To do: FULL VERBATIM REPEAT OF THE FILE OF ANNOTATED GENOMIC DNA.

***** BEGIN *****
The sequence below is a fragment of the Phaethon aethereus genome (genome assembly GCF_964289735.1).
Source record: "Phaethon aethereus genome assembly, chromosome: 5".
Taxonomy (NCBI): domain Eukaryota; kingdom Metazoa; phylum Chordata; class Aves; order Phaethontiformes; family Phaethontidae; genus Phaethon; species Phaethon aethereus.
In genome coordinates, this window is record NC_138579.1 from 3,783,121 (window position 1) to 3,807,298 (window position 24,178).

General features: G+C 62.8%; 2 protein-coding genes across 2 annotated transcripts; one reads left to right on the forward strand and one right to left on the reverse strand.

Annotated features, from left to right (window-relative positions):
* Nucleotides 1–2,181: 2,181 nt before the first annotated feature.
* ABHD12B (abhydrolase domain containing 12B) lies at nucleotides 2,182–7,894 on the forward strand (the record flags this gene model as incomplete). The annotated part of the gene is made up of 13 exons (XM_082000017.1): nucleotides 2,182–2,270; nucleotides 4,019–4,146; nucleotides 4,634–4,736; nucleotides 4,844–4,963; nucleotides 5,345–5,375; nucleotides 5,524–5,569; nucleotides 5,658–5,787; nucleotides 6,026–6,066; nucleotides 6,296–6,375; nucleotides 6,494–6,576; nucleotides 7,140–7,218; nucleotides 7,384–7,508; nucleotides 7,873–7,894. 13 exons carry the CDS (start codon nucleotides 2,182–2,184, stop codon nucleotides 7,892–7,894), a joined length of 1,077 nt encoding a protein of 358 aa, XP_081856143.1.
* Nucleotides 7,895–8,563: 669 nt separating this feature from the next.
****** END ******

The sequence below is a fragment of the Phaethon aethereus genome (genome assembly GCF_964289735.1).
Source record: "Phaethon aethereus genome assembly, chromosome: 5".
Taxonomy (NCBI): domain Eukaryota; kingdom Metazoa; phylum Chordata; class Aves; order Phaethontiformes; family Phaethontidae; genus Phaethon; species Phaethon aethereus.
In genome coordinates, this window is record NC_138579.1 from 3,783,121 (window position 1) to 3,807,298 (window position 24,178).

General features: G+C 62.8%; 2 protein-coding genes across 2 annotated transcripts; one reads left to right on the forward strand and one right to left on the reverse strand.

Annotated features, from left to right (window-relative positions):
* Nucleotides 1–2,181: 2,181 nt before the first annotated feature.
* ABHD12B (abhydrolase domain containing 12B) lies at nucleotides 2,182–7,894 on the forward strand (the record flags this gene model as incomplete). The annotated part of the gene is made up of 13 exons (XM_082000017.1): nucleotides 2,182–2,270; nucleotides 4,019–4,146; nucleotides 4,634–4,736; nucleotides 4,844–4,963; nucleotides 5,345–5,375; nucleotides 5,524–5,569; nucleotides 5,658–5,787; nucleotides 6,026–6,066; nucleotides 6,296–6,375; nucleotides 6,494–6,576; nucleotides 7,140–7,218; nucleotides 7,384–7,508; nucleotides 7,873–7,894. 13 exons carry the CDS (start codon nucleotides 2,182–2,184, stop codon nucleotides 7,892–7,894), a joined length of 1,077 nt encoding a protein of 358 aa, XP_081856143.1.
* Nucleotides 7,895–8,563: 669 nt separating this feature from the next.